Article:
Nickel (Ni) is used as a catalyst for nitric oxide decomposition and ammonia production but it is easily oxidized and deactivated. Clarification of the reduction process of oxidized Ni is essential to promote more efficient use of Ni catalysts. In this study, the reduction processes of ultrathin oxide films formed on Ni(111) surfaces by thermal oxidation under vacuum and a hydrogen atmosphere were investigated by in situ time-resolved photoelectron spectroscopy. On the basis of these results, we propose a reaction model for the reduction of Ni oxide films. Our results show that the reduction of Ni oxide films on heating under vacuum does not yield a clean Ni(111) surface owing to formation of a residual stable suboxide structure on the Ni(111) surface. Conversely, in a hydrogen atmosphere of 1 × 10−5 Pa, the Ni oxide was completely reduced and a clean Ni(111) surface was obtained, even when heating below 300 °C. The reduction in a hydrogen atmosphere was best described by a two-step reaction model. The rate of the first step depends on the reduction temperature, and the rate of the second step depends on the H2 pressure. The rate-limiting process for the first step is surface precipitation of O atoms and that of the second step is dissociation of H2 molecules.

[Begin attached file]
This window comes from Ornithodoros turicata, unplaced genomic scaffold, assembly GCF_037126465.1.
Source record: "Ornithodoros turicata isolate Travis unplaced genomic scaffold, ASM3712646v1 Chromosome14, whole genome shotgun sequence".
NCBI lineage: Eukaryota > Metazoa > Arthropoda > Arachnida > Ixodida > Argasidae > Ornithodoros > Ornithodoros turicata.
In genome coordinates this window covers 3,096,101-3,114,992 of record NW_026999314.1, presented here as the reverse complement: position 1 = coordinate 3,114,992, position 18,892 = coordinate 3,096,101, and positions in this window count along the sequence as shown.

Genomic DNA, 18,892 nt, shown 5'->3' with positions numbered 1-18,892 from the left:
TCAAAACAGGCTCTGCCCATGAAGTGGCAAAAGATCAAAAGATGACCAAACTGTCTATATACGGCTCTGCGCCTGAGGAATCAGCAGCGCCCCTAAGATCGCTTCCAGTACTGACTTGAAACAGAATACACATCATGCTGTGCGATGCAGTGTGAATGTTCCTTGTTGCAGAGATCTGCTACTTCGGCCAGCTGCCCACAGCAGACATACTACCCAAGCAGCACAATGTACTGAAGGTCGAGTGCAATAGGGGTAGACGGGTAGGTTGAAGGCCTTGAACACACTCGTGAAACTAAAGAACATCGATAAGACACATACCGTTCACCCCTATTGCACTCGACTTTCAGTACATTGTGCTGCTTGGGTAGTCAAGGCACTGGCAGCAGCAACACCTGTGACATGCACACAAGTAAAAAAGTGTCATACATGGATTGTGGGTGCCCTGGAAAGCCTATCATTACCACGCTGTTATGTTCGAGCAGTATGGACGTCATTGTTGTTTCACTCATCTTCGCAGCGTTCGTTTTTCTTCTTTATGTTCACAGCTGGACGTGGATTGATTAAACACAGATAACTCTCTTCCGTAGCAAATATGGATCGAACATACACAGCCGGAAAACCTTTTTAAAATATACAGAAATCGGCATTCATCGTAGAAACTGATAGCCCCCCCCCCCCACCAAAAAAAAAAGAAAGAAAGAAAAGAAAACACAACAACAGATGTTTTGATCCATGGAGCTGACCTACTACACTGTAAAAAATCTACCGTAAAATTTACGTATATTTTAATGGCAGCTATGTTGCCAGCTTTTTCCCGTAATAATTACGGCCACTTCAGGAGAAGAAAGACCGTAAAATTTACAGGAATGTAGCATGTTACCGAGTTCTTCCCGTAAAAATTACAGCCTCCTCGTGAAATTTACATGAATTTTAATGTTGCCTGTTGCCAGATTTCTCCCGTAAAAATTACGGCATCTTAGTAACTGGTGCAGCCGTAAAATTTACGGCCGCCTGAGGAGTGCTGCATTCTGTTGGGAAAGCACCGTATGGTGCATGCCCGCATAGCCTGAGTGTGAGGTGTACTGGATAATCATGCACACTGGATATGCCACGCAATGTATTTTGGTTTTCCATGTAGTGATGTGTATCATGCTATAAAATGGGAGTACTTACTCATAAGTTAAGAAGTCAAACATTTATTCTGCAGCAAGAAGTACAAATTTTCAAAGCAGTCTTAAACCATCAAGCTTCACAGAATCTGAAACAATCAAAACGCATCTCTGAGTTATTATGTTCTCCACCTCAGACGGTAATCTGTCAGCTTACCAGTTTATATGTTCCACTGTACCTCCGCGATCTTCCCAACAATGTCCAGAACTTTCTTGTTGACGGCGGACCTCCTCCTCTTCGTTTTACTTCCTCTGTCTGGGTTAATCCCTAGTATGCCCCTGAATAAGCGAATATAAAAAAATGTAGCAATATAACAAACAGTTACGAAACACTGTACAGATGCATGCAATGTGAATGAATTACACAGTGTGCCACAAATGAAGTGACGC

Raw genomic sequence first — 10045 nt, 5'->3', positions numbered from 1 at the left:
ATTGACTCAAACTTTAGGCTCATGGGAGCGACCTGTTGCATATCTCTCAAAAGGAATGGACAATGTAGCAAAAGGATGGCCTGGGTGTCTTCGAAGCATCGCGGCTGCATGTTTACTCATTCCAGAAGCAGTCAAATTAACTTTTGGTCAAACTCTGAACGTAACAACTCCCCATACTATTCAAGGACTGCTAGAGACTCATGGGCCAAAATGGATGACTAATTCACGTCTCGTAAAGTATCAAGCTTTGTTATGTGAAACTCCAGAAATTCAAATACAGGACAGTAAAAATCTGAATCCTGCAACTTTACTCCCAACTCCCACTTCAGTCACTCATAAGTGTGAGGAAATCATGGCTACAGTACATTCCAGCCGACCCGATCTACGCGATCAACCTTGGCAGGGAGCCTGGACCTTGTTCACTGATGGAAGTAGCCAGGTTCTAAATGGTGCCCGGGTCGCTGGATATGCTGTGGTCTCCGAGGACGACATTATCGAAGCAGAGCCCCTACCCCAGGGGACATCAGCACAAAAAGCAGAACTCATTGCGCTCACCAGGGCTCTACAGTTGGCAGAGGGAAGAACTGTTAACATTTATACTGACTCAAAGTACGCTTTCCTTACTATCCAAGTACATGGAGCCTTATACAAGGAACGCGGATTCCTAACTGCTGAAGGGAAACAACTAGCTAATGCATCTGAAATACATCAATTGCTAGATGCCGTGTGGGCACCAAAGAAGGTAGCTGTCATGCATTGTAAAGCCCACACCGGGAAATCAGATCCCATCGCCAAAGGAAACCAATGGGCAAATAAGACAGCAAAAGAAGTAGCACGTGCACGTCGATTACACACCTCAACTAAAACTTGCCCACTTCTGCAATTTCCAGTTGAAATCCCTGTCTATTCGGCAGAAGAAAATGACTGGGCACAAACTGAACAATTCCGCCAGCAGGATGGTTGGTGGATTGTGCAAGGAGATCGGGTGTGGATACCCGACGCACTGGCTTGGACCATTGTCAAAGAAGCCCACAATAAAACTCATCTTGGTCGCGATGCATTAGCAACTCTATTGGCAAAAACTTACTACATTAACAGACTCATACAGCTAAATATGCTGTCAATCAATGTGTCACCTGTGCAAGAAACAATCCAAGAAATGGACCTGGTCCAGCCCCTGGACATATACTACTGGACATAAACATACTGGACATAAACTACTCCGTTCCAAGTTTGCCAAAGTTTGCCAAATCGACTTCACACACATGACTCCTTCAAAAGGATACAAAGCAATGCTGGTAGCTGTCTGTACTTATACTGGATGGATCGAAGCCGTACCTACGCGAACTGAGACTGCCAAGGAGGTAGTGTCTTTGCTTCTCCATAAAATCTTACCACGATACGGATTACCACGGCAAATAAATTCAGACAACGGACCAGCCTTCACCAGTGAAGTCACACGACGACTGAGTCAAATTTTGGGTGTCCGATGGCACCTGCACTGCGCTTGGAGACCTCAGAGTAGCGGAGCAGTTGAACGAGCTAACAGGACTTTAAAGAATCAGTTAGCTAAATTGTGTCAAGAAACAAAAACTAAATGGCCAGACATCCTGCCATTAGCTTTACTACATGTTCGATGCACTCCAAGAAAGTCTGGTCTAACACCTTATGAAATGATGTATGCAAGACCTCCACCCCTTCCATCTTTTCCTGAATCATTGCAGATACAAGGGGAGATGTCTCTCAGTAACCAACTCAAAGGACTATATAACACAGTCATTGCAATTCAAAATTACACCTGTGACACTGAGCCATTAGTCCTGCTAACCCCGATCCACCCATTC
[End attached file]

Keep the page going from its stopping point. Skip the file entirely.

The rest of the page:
|Journal||Journal of Vacuum Science and Technology A: Vacuum, Surfaces and Films|
|Publication status||Published - 2021 Jul 1|